Links (2018-03-14)

I let this one get away from me just like the last one. On the upside, there almost has to be something of interest for almost everyone reading it. (By the way, if anyone wants to send me links for these posts or comment on anything, please do.)



Definitions of dystopia.






  • Jupiter’s Great Red Spot Could Disappear Within 20 Years. Or not. It’d be weird if it did, though. Not even Earth’s continents are permanent features but somehow Jupiter wouldn’t seem like Jupiter without it.
  • A Plausible Path for Life on Enceladus. I’d gotten to the point where I’d usually groan when modern SF featured life in this system because it had come to seem so unlikely (and still is in most depictions) but this is an interesting argument. I still wouldn’t count on it, but it definitely seems possible.
  • Computation Between the Stars. Science fiction writers, read this. Another intriguing attempt to answer the Fermi question.


  • In sad news, I learned today that one of the giants of the 20th century science will no longer be part of the crew as we continue into the 21st century on Spaceship Earth: Stephen Hawking Biography (1942-2018).
  • In prior sad news, SF Site informed me that Peter Nicholls, founder of one of science fiction’s monuments, the Encylopedia of Science Fiction, died. SFE, itself, has a memorial piece: Peter Nicholls (1939-2018) (thanks to File 770).

 Science Fiction

Magazines and Short Fiction




  • Black Gate » Doubling Down, or Just How Bad Are Ace Doubles, Anyway?. An exuberant review of the good, the bad, and the ugly of an SF publishing institution.
  • In Praise of Negative Reviews | Rafia Zakaria. This is more about books than stories and may even have a different kind of “review” in mind but it still applies in part. It decries the number of trophies given out for participation these days and I agree with that much. I particularly like the points on inclusion and on the general meaninglessness of uniform praise. If I like a story, interested parties know I really like the story. (Thanks to File 770.)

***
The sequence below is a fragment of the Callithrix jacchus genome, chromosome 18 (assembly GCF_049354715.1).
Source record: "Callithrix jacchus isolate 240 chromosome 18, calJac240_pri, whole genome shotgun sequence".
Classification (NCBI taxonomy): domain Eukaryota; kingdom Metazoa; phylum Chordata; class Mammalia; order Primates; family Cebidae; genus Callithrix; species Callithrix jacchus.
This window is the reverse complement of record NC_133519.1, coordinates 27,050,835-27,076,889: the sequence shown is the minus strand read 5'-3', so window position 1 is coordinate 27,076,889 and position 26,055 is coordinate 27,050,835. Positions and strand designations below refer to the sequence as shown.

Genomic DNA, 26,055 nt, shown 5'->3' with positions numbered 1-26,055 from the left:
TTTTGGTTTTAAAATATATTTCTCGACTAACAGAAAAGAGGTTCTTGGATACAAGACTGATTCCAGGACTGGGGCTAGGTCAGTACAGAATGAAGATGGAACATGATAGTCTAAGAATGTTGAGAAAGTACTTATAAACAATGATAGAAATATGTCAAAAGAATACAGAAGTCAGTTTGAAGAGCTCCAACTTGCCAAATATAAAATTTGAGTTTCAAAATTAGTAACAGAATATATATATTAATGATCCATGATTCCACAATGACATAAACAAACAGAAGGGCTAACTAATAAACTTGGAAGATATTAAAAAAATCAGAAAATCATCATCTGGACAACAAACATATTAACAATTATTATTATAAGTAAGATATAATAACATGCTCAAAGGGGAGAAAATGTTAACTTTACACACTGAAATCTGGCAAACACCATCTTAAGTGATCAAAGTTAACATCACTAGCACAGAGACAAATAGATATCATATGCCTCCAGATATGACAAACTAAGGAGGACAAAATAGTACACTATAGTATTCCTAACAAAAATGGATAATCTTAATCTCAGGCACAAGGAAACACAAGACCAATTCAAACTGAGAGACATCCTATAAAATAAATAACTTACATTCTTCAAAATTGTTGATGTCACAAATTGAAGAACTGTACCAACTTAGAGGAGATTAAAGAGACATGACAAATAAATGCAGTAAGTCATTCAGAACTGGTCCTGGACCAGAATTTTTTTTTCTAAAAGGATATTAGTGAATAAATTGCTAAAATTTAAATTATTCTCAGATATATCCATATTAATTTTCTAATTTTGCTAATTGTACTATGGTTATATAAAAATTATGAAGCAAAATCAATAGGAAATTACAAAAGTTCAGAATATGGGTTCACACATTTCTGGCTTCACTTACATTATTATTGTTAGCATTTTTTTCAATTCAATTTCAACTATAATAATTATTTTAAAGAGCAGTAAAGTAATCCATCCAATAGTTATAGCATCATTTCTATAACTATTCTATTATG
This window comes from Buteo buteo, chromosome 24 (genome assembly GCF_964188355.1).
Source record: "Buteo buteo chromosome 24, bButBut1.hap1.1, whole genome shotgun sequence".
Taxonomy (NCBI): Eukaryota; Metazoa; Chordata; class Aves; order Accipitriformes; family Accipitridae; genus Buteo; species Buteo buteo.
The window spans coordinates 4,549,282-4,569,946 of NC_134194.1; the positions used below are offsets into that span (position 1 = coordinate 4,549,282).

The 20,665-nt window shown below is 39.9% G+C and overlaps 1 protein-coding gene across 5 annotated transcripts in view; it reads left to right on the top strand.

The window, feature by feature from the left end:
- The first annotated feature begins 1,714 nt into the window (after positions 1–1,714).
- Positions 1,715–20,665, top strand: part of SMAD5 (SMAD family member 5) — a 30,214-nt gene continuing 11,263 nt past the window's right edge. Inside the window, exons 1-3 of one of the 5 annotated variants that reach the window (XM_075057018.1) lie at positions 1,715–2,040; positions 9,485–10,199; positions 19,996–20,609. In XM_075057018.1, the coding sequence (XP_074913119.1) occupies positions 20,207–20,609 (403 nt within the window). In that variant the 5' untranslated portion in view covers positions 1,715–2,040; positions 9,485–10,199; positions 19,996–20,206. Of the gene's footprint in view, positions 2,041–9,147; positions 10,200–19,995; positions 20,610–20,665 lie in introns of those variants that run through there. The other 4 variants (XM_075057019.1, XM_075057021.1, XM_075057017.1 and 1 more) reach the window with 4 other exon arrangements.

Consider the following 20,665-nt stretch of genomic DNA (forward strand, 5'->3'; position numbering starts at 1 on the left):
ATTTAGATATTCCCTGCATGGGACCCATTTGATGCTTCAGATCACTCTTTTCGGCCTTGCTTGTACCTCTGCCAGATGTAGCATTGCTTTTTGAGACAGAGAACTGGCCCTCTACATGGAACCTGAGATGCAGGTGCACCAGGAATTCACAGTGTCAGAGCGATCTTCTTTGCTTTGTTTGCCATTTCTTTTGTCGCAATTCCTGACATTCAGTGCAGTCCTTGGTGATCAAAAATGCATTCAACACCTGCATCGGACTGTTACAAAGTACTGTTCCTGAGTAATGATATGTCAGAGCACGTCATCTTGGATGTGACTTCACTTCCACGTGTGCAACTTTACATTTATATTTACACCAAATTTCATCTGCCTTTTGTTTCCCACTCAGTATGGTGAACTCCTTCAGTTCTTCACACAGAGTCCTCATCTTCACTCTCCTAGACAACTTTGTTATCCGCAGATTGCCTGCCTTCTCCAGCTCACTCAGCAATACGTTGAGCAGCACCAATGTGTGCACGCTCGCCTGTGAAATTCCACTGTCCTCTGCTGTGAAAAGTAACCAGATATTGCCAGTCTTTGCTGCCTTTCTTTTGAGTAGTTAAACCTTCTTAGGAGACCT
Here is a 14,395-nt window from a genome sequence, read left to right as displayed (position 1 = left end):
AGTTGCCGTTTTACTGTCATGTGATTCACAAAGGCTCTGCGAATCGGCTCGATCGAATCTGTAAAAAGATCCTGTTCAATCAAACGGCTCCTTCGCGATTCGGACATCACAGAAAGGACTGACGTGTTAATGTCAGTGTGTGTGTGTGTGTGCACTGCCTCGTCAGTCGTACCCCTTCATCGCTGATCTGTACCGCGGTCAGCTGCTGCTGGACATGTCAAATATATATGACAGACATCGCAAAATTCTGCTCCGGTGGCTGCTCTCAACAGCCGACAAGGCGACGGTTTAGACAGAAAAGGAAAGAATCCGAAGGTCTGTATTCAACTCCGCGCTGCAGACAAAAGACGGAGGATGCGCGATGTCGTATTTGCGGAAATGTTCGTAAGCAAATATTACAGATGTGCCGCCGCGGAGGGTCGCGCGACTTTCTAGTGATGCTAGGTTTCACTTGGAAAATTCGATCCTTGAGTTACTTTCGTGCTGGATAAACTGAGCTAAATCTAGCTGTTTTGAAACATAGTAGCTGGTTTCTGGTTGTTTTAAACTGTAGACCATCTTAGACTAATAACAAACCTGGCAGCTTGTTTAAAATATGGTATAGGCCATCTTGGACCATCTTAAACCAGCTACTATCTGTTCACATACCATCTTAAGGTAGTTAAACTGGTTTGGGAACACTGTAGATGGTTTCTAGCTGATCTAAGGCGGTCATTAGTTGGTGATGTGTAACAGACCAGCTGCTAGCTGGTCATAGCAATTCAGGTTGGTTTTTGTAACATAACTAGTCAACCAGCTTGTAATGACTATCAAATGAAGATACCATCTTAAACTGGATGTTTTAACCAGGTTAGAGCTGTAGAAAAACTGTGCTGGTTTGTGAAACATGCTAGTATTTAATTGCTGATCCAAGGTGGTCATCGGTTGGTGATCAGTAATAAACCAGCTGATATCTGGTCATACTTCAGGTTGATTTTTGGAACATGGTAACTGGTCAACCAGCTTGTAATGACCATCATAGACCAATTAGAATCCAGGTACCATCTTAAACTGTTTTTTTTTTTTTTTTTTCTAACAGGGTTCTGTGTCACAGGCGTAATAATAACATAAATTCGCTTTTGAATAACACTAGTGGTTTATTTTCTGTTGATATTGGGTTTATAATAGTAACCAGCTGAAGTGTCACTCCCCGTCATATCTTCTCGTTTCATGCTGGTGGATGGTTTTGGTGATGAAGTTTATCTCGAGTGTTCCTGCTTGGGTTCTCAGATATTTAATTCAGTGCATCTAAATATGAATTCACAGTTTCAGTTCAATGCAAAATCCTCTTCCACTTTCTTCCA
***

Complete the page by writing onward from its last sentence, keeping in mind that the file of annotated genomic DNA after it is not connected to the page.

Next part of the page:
Been reveling in Downside Up. Have some!

Continue reading


Expanded Collated Contents of the Year’s Bests (2017 Stories, Links)

By request, this is an expanded edition of Collated Contents of the Big Year’s Bests (2017 Stories, with Links!). That post collates and links to the stories selected by Clarke, Dozois, Horton, and Strahan. This will add Afsharirad, Best American SF&F, Datlow, and Guran. (As in the other list, I’ve also noted whether I’ve read them and, if so, whether they got an honorable mention, a recommendation, or were recommendations which made my Web’s Best Science Fiction or Web’s Best Fantasy.)

This post will be updated as more editors make their announcements and will continue to be updated if I find links to more stories or wonderful people tell me about them. (See the end of the post for the full ChangeLog/Credits.)

Latest change: 2018-03-02: Added links to “Focus,” “Nexus,” and “Time Travel Is Only for the Poor” from the Analog Reader’s Award finalists. Thanks to Laura.

Four Annuals: Clarke, Dozois, Horton, Strahan

Three Annuals: Clarke, Dozois, Strahan

Three Annuals: Clarke, Horton, Strahan

Three Annuals: Dozois, Horton,  Strahan

  • Sidewalks”, Maureen McHugh (Omni) [read late]

Two Annuals: Clarke, Dozois

Two Annuals: Clarke, Horton

  • “The Tale of the Alcubierre Horse”, Kathleen Ann Goonan (Extrasolar) [unread]
  • Extracurricular Activities”, Yoon Ha Lee ( [read]
  • ZeroS”, Peter Watts (Infinity Wars) [recommended]

Two Annuals: Dozois, Horton

  • “Winter Timeshare”, Ray Nayler (Asimov’s Science Fiction) [read]
  • “Starlight Express”, Michael Swanwick (The Magazine of Fantasy & Science Fiction) [recommended]

Two Annuals: Dozois, Strahan

  • “My English Name”, R. S. Benedict (The Magazine of Fantasy & Science Fiction) [unread]
  • “The Moon is Not a Battlefield”, Indrapramit Das (Infinity Wars) [read]

Two Annuals: Horton, Strahan

One Annual: Clarke

  • “Shadows of Eternity”, Gregory Benford (Extrasolar) [unread]
  • “In Everlasting Wisdom”, Aliette de Bodard (Infinity Wars) [recommended]
  • “Belly Up”, Maggie Clark (Analog) [unread]
  • “Every Hour of Light and Dark”, Nancy Kress (Omni) [unread]
  • The Last Novelist, or a Dead Lizard in the Yard”, Matthew Kressel ( [recommended]
  • “Meridian”, Karin Lowachee (Where the Stars Rise) [unread]
  • Regarding the Robot Raccoons Attached to the Hull of My Ship”, Khaalidah Muhammad-Ali (Diabolical Plots) [read]
  • Wind Will Rove”, Sarah Pinsker (Asimov’s Science Fiction) [read late]
  • The Speed of Belief”, Robert Reed (Asimov’s Science Fiction) [recommended]
  • “Holdfast”, Alastair Reynolds (Extrasolar) [unread]
  • Focus”, Gord Sellar (Analog) [unread]
  • Shikasta”, Vandana Singh (Visions, Ventures, Escape Velocities) [read late]
  • “A Catalogue of Sunlight at the End of the World”, A.C. Wise (Sunvault) [unread]

One Annual: Datlow (unread unless otherwise noted)

  • “Liquid Air”, Inna Effress (Nightscript III)